Ironmonger Row: lizards, Formosans and laudanum

Following on from yesterday’s post about livery companies and their connections with London’s streets, let’s revisit the Worshipful Company of Ironmongers, partly because I gave them such short shrift and partly because of a (tenuous) connection to a great eccentric.

To start with, the company does give its name to Ironmonger Lane near St Paul’s cathedral. It was was once known as ‘Ysmongeres Lane’ around the turn of the 12th century and was also the haunt of ironmongers. The Ironmongers Company had their original hall here until the 15th century, when they acquired buildings in Fenchurch Street and moved there, along with most of the ironmongers.

It also gives its name to Ironmonger Row further north; once largely inhabited by ironmongers, the row was built in the 18th century on land bequeathed to the Ironmongers Company in 1527 by Thomas Mitchell, ironmonger and citizen of London. The bequest involved 10 acres, so there was lots of room for more streets to be built, and others were Mitchell Street, Helmet Row, and Lizard Street.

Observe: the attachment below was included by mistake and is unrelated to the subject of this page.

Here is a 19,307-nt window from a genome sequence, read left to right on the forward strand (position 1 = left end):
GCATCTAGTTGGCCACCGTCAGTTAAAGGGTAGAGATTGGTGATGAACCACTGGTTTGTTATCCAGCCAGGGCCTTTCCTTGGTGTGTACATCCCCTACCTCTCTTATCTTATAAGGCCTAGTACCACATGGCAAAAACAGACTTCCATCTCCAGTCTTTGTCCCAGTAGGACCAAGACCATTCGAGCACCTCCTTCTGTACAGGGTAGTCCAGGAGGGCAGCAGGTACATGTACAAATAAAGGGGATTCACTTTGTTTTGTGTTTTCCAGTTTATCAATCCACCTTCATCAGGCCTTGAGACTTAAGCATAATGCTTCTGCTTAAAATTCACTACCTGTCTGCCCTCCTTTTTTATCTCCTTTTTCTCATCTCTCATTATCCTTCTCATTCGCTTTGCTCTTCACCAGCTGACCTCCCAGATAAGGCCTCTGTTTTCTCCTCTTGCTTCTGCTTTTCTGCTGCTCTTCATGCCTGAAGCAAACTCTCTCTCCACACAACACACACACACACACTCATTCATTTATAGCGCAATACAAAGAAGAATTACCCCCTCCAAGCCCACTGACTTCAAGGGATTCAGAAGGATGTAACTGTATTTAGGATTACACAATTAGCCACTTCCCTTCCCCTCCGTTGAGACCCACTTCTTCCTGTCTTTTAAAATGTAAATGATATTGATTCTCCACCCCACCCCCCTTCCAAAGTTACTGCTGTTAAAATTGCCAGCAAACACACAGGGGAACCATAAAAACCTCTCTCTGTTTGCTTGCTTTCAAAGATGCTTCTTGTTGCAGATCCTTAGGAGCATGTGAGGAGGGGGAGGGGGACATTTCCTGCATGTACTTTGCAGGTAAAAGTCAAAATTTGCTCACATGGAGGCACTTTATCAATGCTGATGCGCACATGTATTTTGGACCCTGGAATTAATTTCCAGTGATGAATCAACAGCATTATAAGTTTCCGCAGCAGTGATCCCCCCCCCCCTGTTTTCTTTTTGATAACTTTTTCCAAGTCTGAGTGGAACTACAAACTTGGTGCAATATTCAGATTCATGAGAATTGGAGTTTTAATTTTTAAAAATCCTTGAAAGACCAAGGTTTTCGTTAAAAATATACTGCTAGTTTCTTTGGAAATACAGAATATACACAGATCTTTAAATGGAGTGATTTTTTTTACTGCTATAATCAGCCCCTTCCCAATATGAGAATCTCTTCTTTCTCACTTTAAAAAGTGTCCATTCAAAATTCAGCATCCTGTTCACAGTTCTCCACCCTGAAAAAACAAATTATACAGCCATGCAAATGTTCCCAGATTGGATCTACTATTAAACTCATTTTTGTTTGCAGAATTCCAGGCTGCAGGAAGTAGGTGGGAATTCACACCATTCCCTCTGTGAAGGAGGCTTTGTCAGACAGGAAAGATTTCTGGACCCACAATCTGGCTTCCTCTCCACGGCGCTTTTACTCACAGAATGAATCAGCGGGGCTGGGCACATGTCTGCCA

The derivation of the name Mitchell Street is pretty obvious, but Helmet Row and Lizard Street may give pause to think. Unless you see the coat of arms of the Ironmongers Company, which features two salamanders (lizards) and a helmet.

But back to Ironmongers Row and perhaps its most eccentric inhabitant: George Psalmanazar, who was, perhaps, as famous for being an enthusiastic user of laudanum as for being a fraud. He claimed to be the first Formosan (Formosa being Taiwan today) to visit Europe and wrote extensively about the country in his book An Historical and Geographical Description of Formosa, an Island subject to the Emperor of Japan.

As the name alone suggests, it was as fictional as it was detailed. A couple of its highlights were the ‘facts’ that men walked naked except for a gold or silver plate to cover their genitals and that Formosans were polygamous and husbands had a right to eat their wives for infidelity.

Psalmanazar lived to be eighty-four and attributed his good health to the “ten or twelve spoonfuls of laudanum, and very often more” that he drank every night.